Wait a minute, Like, which ones the black guy? Michael? Del-Man? Del-man? But he's the jewish one right? No? I thought like, he was Jewish? .....Oh....Heh...really? Like, he really did THAT?... So... which one's the white one again? - USA TODAY Sports
Much has been made about the Phillies' off-season acquisitions in regards to the team that will take the field for 2013. But how about in 2014 and beyond? A closer look may explain just why Ruben Amaro did what he did.
A few months ago, the TGP staff put together our predictions for the 2013 off-season. Man were we wrong! (Seriously Joe, Alex Gordon and David Price??) Unless Wet Luzinski (who didn't get his predictions in in time) had Delmon Young, Michael Young, Ben Revere, or John Lannan written down, I don't believe a single member of the staff made one correct pick, unless you consider those of us who saw Worley being traded as a correct prediction.
And really, can you blame us? When you think about it, with the money that this team has shelled out over the past few years, the end of the sellout streak, the sub par 81-81 season, the looming cable deal, etc., even the most critical pundits expected the Phillies to be in on SOMEONE. Seriously. Who could have predicted that, in an off-season ripe with free agent outfield talent, Ruben would trade for Ben Revere and sign Delmon Young? That, after trading Vance Worley, with a plethora of
Rubenporn starting pitching available (headlined by Zack Greinke), the team would opt for a one year deal with John "Please don't punch me when I walk into the clubhouse Mr. Utley" Lannan. For many, the notion that the Phillies would end up with the rogues' gallery of talent that will assemble (well, hopefully assemble -- we are assuming everyone makes weight and there are enough electric scooters to rent at the Tampa airport kiosk to make it through baggage to the bus...) at Brighthouse Field in exactly two weeks, is not only head scratching, it's downright embarrassing and somewhat offensive to many fans.
People are calling for Ruben's job. Hell, I myself lobbied for him to let me take a crack at helping him. (Still waiting by the way!). The dynasty is finished! Why bother watching this train wreck unfold in front of your eyes? (The answer By the way, is who wouldn't stop to watch a train wreck? If anything, the train wreck is something I'm looking forward to parodying all season long.)
There were definitely options on the market that could have helped the team in 2013 more than what is to be expected from the Young and Young defense factory. (I think it should be mandatory to play THIS SONG immediately after one of the Youngs makes an error in the field, and replace the lyrics with "Everyone Advance Now! E-6, E-9, E-6, E-9...")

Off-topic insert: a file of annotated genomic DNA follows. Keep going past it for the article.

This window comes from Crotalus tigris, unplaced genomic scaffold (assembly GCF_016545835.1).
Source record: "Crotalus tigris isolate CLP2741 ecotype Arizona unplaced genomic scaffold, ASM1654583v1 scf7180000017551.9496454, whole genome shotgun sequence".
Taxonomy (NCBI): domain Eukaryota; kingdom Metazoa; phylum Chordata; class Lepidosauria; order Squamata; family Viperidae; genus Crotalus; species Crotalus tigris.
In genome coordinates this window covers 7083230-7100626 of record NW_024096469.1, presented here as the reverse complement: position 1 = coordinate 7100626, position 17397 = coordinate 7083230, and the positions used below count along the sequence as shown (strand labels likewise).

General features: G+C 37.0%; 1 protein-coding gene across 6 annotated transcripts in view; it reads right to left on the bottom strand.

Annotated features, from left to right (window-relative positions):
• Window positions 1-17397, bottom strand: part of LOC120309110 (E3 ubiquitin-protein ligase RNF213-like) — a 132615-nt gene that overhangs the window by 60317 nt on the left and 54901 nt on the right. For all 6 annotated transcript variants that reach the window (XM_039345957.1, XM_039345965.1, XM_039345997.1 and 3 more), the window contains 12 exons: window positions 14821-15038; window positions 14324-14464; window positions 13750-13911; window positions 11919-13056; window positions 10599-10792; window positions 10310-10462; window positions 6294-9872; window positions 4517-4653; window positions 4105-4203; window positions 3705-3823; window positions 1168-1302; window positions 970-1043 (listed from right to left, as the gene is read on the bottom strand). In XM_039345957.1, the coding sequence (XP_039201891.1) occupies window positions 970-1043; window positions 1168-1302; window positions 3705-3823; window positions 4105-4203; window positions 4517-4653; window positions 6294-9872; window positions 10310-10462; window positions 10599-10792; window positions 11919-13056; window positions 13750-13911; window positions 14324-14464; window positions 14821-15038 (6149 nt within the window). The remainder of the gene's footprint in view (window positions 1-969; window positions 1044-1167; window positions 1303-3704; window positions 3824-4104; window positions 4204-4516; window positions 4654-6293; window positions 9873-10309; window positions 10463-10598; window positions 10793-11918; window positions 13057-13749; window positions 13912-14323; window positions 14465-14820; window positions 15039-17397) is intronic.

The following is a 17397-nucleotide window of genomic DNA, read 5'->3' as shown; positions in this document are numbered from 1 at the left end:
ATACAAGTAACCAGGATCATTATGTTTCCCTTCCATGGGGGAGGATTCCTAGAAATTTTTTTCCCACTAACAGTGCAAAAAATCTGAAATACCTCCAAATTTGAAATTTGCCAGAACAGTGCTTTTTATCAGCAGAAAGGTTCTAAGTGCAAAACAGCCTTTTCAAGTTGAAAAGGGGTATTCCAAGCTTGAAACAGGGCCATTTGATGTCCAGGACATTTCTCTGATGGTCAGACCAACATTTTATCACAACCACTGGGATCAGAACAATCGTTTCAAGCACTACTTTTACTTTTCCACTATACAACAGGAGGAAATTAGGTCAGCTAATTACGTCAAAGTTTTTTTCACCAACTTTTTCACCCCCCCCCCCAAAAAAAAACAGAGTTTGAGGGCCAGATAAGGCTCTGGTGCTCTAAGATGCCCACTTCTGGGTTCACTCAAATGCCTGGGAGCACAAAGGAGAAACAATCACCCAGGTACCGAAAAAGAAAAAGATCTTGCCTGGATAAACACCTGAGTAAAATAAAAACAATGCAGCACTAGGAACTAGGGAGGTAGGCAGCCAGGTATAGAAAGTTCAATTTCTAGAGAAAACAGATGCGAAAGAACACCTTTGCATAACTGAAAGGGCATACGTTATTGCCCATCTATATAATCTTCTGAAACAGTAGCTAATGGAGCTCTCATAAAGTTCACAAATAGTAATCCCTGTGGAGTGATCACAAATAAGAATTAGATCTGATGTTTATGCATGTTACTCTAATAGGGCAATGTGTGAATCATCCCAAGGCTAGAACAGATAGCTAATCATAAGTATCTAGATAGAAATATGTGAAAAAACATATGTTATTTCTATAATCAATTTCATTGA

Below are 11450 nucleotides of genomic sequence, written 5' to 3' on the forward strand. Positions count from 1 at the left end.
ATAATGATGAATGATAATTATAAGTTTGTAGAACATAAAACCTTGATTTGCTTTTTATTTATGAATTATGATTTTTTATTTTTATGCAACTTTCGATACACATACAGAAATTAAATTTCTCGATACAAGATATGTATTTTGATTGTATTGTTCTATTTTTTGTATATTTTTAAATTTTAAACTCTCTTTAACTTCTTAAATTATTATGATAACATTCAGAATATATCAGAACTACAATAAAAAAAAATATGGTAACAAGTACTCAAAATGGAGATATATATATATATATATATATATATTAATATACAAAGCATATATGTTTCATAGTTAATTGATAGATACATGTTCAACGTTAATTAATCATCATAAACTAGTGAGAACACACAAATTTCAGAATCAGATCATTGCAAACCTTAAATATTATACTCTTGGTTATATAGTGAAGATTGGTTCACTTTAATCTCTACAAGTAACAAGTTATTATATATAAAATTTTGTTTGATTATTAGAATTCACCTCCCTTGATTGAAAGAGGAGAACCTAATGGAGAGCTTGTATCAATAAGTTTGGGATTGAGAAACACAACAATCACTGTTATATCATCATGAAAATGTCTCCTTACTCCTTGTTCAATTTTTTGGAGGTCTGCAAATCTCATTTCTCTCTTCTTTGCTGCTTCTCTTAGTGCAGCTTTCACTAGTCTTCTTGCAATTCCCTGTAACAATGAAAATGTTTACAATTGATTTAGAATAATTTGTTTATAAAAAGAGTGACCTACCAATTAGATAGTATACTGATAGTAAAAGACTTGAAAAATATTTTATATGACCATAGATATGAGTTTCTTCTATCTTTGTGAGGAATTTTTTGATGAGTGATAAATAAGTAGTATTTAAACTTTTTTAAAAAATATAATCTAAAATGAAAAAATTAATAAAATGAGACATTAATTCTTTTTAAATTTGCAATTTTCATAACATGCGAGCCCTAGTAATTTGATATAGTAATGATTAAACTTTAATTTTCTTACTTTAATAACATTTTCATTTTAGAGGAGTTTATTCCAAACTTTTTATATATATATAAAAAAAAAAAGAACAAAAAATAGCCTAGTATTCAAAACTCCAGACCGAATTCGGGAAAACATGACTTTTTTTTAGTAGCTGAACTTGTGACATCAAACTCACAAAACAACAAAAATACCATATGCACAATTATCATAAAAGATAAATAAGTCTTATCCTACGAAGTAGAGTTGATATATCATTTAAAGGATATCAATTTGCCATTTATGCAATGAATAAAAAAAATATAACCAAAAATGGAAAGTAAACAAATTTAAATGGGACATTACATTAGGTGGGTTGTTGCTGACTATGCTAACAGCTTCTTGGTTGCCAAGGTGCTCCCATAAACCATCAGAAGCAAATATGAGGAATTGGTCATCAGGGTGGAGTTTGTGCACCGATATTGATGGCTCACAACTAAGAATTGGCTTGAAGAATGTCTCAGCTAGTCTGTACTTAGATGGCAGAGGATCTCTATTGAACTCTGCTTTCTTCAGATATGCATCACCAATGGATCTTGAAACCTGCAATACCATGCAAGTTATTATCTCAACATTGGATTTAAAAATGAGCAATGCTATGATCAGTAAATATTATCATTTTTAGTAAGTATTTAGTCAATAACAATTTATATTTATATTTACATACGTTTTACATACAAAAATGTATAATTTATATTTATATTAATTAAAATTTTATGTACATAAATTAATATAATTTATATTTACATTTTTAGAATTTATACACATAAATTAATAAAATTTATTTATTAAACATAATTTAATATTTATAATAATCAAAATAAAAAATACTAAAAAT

There were certainly similar free agent options that were better choices "on paper" and maybe even some, internally, at a lower cost. (By the way, last time I checked those internal options didn't GO ANYWHERE. They're still here, should plan A falter, assuming you believe Delmon Young really is plan A...). That said, going into the off-season, there were holes to plug for 2013 at third base, two outfield spots and depending on how you feel about Charlie Manuel's ability to manage a young bullpen, in the 8th inning, with roughly 30 million dollars in annual value to add before hitting the luxury cap.
Basically Josh Hamilton OR Zack Greinke and a few complimentary pieces, OR B.J. Upton (non-factor, since he wasn't signing here), Michael Young and a few pieces, plus the Revere trade.
And unless you really believe the plan was to go with a double platoon (and if it was, why non tender Nate Schierholtz?) the Revere trade, or something similar happens regardless.
Ruben managed to fill all those holes, and add some complimentary pieces with (depending on how you add it up) about $8-10 million to spare.
He did it by buying a bunch of lottery tickets, but he did it. So when I look at the offseason, To grade it properly, I had to keep that in mind. I also had to look at the off-season as a part of the bigger picture, and to accurately grade it, I want to point out a few things the Phillies did not do.
They did not:
- Give up the 16th pick in the draft, along with the roughly $2,125,000 in slot money allotted to the pick.
- Sign any deals for older free agents, or pay big dollars for one name. Not a handcuff deal in the bunch.